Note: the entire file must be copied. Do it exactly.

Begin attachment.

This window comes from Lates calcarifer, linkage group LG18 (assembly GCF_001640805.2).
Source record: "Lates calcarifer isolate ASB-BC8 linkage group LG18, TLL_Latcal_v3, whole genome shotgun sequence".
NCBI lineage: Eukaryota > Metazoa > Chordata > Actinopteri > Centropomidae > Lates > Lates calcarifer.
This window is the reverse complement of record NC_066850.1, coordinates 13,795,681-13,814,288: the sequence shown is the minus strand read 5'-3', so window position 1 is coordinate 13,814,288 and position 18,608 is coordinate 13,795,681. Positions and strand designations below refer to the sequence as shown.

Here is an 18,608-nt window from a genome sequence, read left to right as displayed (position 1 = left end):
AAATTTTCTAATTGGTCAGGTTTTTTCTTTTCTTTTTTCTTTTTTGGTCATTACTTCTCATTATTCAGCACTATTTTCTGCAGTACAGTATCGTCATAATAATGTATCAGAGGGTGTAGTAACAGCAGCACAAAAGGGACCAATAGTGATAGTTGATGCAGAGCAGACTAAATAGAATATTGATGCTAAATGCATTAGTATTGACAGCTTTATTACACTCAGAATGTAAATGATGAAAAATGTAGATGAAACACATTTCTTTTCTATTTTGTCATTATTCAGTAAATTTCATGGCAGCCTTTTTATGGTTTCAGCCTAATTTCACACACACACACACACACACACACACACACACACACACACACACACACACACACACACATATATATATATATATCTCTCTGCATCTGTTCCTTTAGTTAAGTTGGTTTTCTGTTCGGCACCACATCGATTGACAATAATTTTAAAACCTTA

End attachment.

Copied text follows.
This window comes from Lates calcarifer, linkage group LG18 (assembly GCF_001640805.2).
Source record: "Lates calcarifer isolate ASB-BC8 linkage group LG18, TLL_Latcal_v3, whole genome shotgun sequence".
NCBI lineage: Eukaryota > Metazoa > Chordata > Actinopteri > Centropomidae > Lates > Lates calcarifer.
This window is the reverse complement of record NC_066850.1, coordinates 13,795,681-13,814,288: the sequence shown is the minus strand read 5'-3', so window position 1 is coordinate 13,814,288 and position 18,608 is coordinate 13,795,681. Positions and strand designations below refer to the sequence as shown.

Here is an 18,608-nt window from a genome sequence, read left to right as displayed (position 1 = left end):
AAATTTTCTAATTGGTCAGGTTTTTTCTTTTCTTTTTTCTTTTTTGGTCATTACTTCTCATTATTCAGCACTATTTTCTGCAGTACAGTATCGTCATAATAATGTATCAGAGGGTGTAGTAACAGCAGCACAAAAGGGACCAATAGTGATAGTTGATGCAGAGCAGACTAAATAGAATATTGATGCTAAATGCATTAGTATTGACAGCTTTATTACACTCAGAATGTAAATGATGAAAAATGTAGATGAAACACATTTCTTTTCTATTTTGTCATTATTCAGTAAATTTCATGGCAGCCTTTTTATGGTTTCAGCCTAATTTCACACACACACACACACACACACACACACACACACACACACACACACACACACACACACATATATATATATATATCTCTCTGCATCTGTTCCTTTAGTTAAGTTGGTTTTCTGTTCGGCACCACATCGATTGACAATAATTTTAAAACCTTA